Bird watching is a favorite outdoor activity in our family. So what better way to prepare for Spring and enjoy the last few weeks of Winter than with a bird feeder craft for kids to celebrate nature’s beautiful creatures!
It’s no secret that this winter has been frigid with snow accumulation continuing into March. So now that the ground has finally begun to thaw, we are ready to spend more time outdoors exploring nature and releasing some energy!
My son who is almost 3 years old loves observing all of nature’s wonders on the other side of the living room window. And since a love of birds runs through the family, he can’t get enough of them. Every weekend he watches with awe as daddy refills the bird feeders while scheming up a plan to keep the pesky squirrels away. Sometimes he even gets to help feed the birdies! So I knew what craft we had to create!
- Paper rolls
- Peanut butter
- Bird seed
- Twine or rope
- Shoe box
First we spread a thin layer of bird seed into a shoe box cover to contain our mess because let’s face it, working with toddlers is bound to get messy. It worked well, but next time I think I will use the entire shoe box to keep it even cleaner.
We started with a toilet paper roll, and spread a good layer of peanut butter all over it to help the bird seeds adhere easily. It also makes a tasty snack for the birds.
Once we had a good amount of covering, I let my son go at it rolling the paper over the bird seeds. I filled in any sparse areas to complete the look.
We were initially going to keep it simple, but after speaking with the bird expert hubby, decided it would be more fun to add a second tier so that the birds could perch onto it easier and have more to snack on.
This time we used a long paper towel roll.
To complete the bird feeder, I used twine connect the two paper rolls, making sure the distance between the two tiers would be a good size for birds.
We hung the feeder right out front so we could watch the birds easily.
While outdoors, I let him enjoy the melting snow and throw the remaining bird seeds around…which he most definitely enjoyed.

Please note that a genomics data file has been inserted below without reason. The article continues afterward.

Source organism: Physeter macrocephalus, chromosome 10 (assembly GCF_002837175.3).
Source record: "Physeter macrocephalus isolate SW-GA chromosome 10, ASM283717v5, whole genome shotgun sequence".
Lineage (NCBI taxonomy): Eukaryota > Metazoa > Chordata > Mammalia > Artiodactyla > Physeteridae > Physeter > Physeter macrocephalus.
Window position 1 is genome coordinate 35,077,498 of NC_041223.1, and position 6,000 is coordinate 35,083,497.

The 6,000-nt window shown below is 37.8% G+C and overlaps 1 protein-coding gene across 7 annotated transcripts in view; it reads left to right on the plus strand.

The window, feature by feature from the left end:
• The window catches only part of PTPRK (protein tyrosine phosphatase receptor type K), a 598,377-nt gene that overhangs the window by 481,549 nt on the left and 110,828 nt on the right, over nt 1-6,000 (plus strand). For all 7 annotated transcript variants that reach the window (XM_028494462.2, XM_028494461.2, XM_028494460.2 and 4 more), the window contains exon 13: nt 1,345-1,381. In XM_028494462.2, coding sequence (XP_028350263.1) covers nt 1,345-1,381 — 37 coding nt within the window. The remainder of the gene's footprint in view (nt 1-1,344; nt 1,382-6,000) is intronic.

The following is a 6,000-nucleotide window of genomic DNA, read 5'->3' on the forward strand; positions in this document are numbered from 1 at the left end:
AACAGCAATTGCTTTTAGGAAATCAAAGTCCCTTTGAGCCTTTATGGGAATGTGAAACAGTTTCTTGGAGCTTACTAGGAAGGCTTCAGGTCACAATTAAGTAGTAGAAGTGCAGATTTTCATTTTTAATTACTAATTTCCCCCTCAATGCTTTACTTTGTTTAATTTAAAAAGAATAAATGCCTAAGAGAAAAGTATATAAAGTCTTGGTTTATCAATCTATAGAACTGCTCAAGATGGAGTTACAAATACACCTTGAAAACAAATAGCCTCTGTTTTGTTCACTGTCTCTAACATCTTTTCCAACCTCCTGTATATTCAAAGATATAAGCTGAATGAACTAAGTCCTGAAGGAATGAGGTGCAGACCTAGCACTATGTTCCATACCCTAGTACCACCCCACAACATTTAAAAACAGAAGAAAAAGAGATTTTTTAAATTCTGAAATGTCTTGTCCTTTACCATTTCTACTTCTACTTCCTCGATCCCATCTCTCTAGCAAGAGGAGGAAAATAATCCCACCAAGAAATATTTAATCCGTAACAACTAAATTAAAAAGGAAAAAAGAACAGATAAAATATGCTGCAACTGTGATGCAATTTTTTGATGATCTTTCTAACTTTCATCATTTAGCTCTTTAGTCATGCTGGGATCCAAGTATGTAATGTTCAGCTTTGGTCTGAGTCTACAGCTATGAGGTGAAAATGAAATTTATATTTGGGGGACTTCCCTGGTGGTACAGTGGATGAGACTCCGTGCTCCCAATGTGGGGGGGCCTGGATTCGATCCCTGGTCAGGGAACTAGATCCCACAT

We walked around a bit keeping an eye out for our friends.
Although we were pretty excited to see if any birds would perch onto the feeder, we couldn’t help but notice their hesitation to visit the newest feeder. According to our resident bird expert, birds are wary of new feeders and need at least a day to scope out the scene. And I guess it makes sense.
So after running around for awhile and getting a bit wet, we headed back into the warm house to wait for the birds to appear.
There were a few times he started pounding on the window so I had to make sure to go over a few things with him, like being quiet so the birds wouldn’t fly away and to keep an eye out for new ones.
Here are a few tips I’d recommend to make the birdwatching experience successful with kids:
1. Find a quiet place where you can keep your distance, yet still have a good view of your bird feeder. The backyard is usually a safe place to start, as you can easily contain kids as they explore. If you’re watching from indoors, grab some binoculars. For us, the big window worked well as long as I made sure to reiterate the importance of keeping quiet.
2. Make the experience a teachable moment, by engaging your child with questions. What color is your favorite bird? How many birds do you see? Where are the birdies hiding?
3. Make it fun! Bird watching is a great way to introduce your kids to nature and celebrate Spring, so make sure they are having fun doing it by making your own bird feeder (like we did here!) or drawing some pictures of the birds you see!
This fun activity is part of the March Outdoor Play Challenge. I’ll be linking up with a bunch of great bloggers to share even more fun that you and your kids can have outside! Go check out the landing page for awesome ideas for exploring outdoors this Spring!
Ana, a mom to three rambunctious little boys, has supported thousands of women throughout their pregnancy and motherhood journey since 2012 as a prenatal and postpartum educator at MommysBundle.com.